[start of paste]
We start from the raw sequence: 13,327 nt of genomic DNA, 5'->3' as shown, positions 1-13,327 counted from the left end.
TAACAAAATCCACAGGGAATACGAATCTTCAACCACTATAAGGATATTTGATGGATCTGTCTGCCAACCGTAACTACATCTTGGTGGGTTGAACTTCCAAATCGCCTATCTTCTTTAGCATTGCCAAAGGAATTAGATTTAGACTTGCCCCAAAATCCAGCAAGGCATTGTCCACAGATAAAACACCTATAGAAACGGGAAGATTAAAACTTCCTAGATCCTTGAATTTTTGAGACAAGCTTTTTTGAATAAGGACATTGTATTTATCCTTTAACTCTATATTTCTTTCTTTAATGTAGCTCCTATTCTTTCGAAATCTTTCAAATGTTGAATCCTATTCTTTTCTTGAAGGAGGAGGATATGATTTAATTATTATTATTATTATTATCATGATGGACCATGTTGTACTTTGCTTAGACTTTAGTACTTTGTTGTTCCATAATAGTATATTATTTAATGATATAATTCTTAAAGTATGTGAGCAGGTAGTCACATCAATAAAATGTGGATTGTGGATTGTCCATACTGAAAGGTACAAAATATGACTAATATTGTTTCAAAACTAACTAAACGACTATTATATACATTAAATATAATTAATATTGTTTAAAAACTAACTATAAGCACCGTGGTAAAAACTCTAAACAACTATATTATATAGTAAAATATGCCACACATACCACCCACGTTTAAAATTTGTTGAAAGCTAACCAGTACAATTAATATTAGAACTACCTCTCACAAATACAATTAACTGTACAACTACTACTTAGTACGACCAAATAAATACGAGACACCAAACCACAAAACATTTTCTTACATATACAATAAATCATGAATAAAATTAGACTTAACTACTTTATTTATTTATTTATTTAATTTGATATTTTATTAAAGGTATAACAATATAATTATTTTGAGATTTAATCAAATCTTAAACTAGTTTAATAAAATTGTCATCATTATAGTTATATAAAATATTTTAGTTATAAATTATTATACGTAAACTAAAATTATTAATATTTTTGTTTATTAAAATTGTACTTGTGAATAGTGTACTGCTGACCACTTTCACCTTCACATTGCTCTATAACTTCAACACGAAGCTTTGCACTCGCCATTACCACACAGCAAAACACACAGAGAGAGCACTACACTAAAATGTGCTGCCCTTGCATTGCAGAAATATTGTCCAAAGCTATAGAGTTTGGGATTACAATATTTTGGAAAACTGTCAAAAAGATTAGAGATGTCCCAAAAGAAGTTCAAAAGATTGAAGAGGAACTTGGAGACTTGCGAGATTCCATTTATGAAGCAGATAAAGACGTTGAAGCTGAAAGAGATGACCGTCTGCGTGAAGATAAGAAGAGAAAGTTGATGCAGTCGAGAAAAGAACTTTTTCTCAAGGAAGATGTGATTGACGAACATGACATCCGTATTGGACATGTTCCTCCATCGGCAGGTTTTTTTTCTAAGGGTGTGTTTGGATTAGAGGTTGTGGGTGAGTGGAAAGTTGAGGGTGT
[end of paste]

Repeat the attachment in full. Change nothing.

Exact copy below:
We start from the raw sequence: 13,327 nt of genomic DNA, 5'->3' as shown, positions 1-13,327 counted from the left end.
TAACAAAATCCACAGGGAATACGAATCTTCAACCACTATAAGGATATTTGATGGATCTGTCTGCCAACCGTAACTACATCTTGGTGGGTTGAACTTCCAAATCGCCTATCTTCTTTAGCATTGCCAAAGGAATTAGATTTAGACTTGCCCCAAAATCCAGCAAGGCATTGTCCACAGATAAAACACCTATAGAAACGGGAAGATTAAAACTTCCTAGATCCTTGAATTTTTGAGACAAGCTTTTTTGAATAAGGACATTGTATTTATCCTTTAACTCTATATTTCTTTCTTTAATGTAGCTCCTATTCTTTCGAAATCTTTCAAATGTTGAATCCTATTCTTTTCTTGAAGGAGGAGGATATGATTTAATTATTATTATTATTATTATCATGATGGACCATGTTGTACTTTGCTTAGACTTTAGTACTTTGTTGTTCCATAATAGTATATTATTTAATGATATAATTCTTAAAGTATGTGAGCAGGTAGTCACATCAATAAAATGTGGATTGTGGATTGTCCATACTGAAAGGTACAAAATATGACTAATATTGTTTCAAAACTAACTAAACGACTATTATATACATTAAATATAATTAATATTGTTTAAAAACTAACTATAAGCACCGTGGTAAAAACTCTAAACAACTATATTATATAGTAAAATATGCCACACATACCACCCACGTTTAAAATTTGTTGAAAGCTAACCAGTACAATTAATATTAGAACTACCTCTCACAAATACAATTAACTGTACAACTACTACTTAGTACGACCAAATAAATACGAGACACCAAACCACAAAACATTTTCTTACATATACAATAAATCATGAATAAAATTAGACTTAACTACTTTATTTATTTATTTATTTAATTTGATATTTTATTAAAGGTATAACAATATAATTATTTTGAGATTTAATCAAATCTTAAACTAGTTTAATAAAATTGTCATCATTATAGTTATATAAAATATTTTAGTTATAAATTATTATACGTAAACTAAAATTATTAATATTTTTGTTTATTAAAATTGTACTTGTGAATAGTGTACTGCTGACCACTTTCACCTTCACATTGCTCTATAACTTCAACACGAAGCTTTGCACTCGCCATTACCACACAGCAAAACACACAGAGAGAGCACTACACTAAAATGTGCTGCCCTTGCATTGCAGAAATATTGTCCAAAGCTATAGAGTTTGGGATTACAATATTTTGGAAAACTGTCAAAAAGATTAGAGATGTCCCAAAAGAAGTTCAAAAGATTGAAGAGGAACTTGGAGACTTGCGAGATTCCATTTATGAAGCAGATAAAGACGTTGAAGCTGAAAGAGATGACCGTCTGCGTGAAGATAAGAAGAGAAAGTTGATGCAGTCGAGAAAAGAACTTTTTCTCAAGGAAGATGTGATTGACGAACATGACATCCGTATTGGACATGTTCCTCCATCGGCAGGTTTTTTTTCTAAGGGTGTGTTTGGATTAGAGGTTGTGGGTGAGTGGAAAGTTGAGGGTGT